Harvesting residues collected from the final cuttings of boreal forests are an important source of solid biofuel for energy production in Finland and Sweden. In the Finnish supply chain, the measurement of residues is performed by scales integrated in forwarders. The mass of residues is converted to volume by conversion factors. In this study, weather based models for defining the moisture content of residues were developed and validated. Models were also compared with the currently used fixed tables of conversion factors. The change of the moisture content of residues is complex, and an exact estimation was challenging. However, the model predicting moisture change for three hour periods was found to be the most accurate. The main improvement compared to fixed tables was the lack of a systematic error. It can be assumed that weather based models will give more reliable estimates for the moisture in varying climate conditions and the further development of models should be focused on obtaining more appropriate data from varying drying conditions in different geographical and microclimatological locations.

  • Lindblad, Natural Resources Institute Finland (Luke), Production systems, Yliopistokatu 6, FI-80100 Joensuu, Finland ORCID ID:E-mail: jari.lindblad@luke.fi (email)
  • Routa, Natural Resources Institute Finland (Luke), Production systems, Yliopistokatu 6, FI-80100 Joensuu, Finland ORCID ID:E-mail: johanna.routa@luke.fi
  • Ruotsalainen, Finnish Meteorological Institute, Aviation and Military Weather Services, P.O. Box 1627, FI-70211 Kuopio, Finland ORCID ID:E-mail: johanna.ruotsalainen@fmi.fi
  • Kolström, University of Eastern Finland, School of Forest Sciences, P.O. Box 111, FI-80101 Joensuu, Finland ORCID ID:E-mail: marja.kolstrom@uef.fi
  • Isokangas, University of Oulu, Control Engineering, P.O. Box 8000, FI-90014 University of Oulu, Finland ORCID ID:E-mail: ari.isokangas@oulu.fi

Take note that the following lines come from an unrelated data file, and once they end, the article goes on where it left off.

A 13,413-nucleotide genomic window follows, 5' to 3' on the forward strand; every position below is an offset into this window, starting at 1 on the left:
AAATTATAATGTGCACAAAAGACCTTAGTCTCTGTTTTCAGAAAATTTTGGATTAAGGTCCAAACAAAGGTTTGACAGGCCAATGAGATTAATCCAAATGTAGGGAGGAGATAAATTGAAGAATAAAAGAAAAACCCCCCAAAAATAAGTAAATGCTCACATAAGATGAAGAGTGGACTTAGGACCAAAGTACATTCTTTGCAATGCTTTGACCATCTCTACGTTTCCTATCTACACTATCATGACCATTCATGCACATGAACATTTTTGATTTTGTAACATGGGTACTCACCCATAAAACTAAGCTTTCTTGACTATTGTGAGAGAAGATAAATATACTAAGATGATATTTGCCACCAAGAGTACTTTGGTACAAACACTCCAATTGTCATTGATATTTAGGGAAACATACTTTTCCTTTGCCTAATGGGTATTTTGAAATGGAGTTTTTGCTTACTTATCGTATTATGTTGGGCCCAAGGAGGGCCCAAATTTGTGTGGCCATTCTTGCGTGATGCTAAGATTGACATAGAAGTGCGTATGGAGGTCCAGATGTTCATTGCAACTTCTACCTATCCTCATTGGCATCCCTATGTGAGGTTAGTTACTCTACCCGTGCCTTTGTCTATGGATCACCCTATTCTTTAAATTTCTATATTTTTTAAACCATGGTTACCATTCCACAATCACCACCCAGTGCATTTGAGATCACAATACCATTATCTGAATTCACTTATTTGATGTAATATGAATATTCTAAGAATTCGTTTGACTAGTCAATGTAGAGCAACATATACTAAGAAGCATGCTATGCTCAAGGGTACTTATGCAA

• Sikanen, Natural Resources Institute Finland (Luke), Production systems, Yliopistokatu 6, FI-80100 Joensuu, Finland ORCID ID:E-mail: lauri.sikanen@luke.fi

Category: Article

article id 7323, category Article
Ilmari Vuoristo. (1935). Tutkimuksia tukkipuurunkojen ja sahatukkien välisestä kuutiosuhteesta. Acta Forestalia Fennica vol. 42 no. 6 article id 7323. https://doi.org/10.14214/aff.7323
English title: Investigations of the regression between the cubic content of trunks and that of logs.

The aim of the study was to explain the regression between the cubic content of the trunk of a tree and of logs cut from the trunk. The minimum size of trunk that can be used to saw logs has been 18 feet long and 5″ of top diameter in Finland (in 1930s). The average length of logs is 16‒18 feet. The data of this study was collected in seven areas around Finland. The results show that there is regression between the volume of the trunk, the volume and the logs cut from the trunk and the number of logs. Consequently, it is possible to determine the average regression between the trunk and log sizes for forest technical purposes. The regression varies in different parts of the country due to varying growth condition of the trees and different age classes. It is probable that the figures have to be re-examined in the future.

The PDF includes a summary in English.

  • Vuoristo, ORCID ID:E-mail: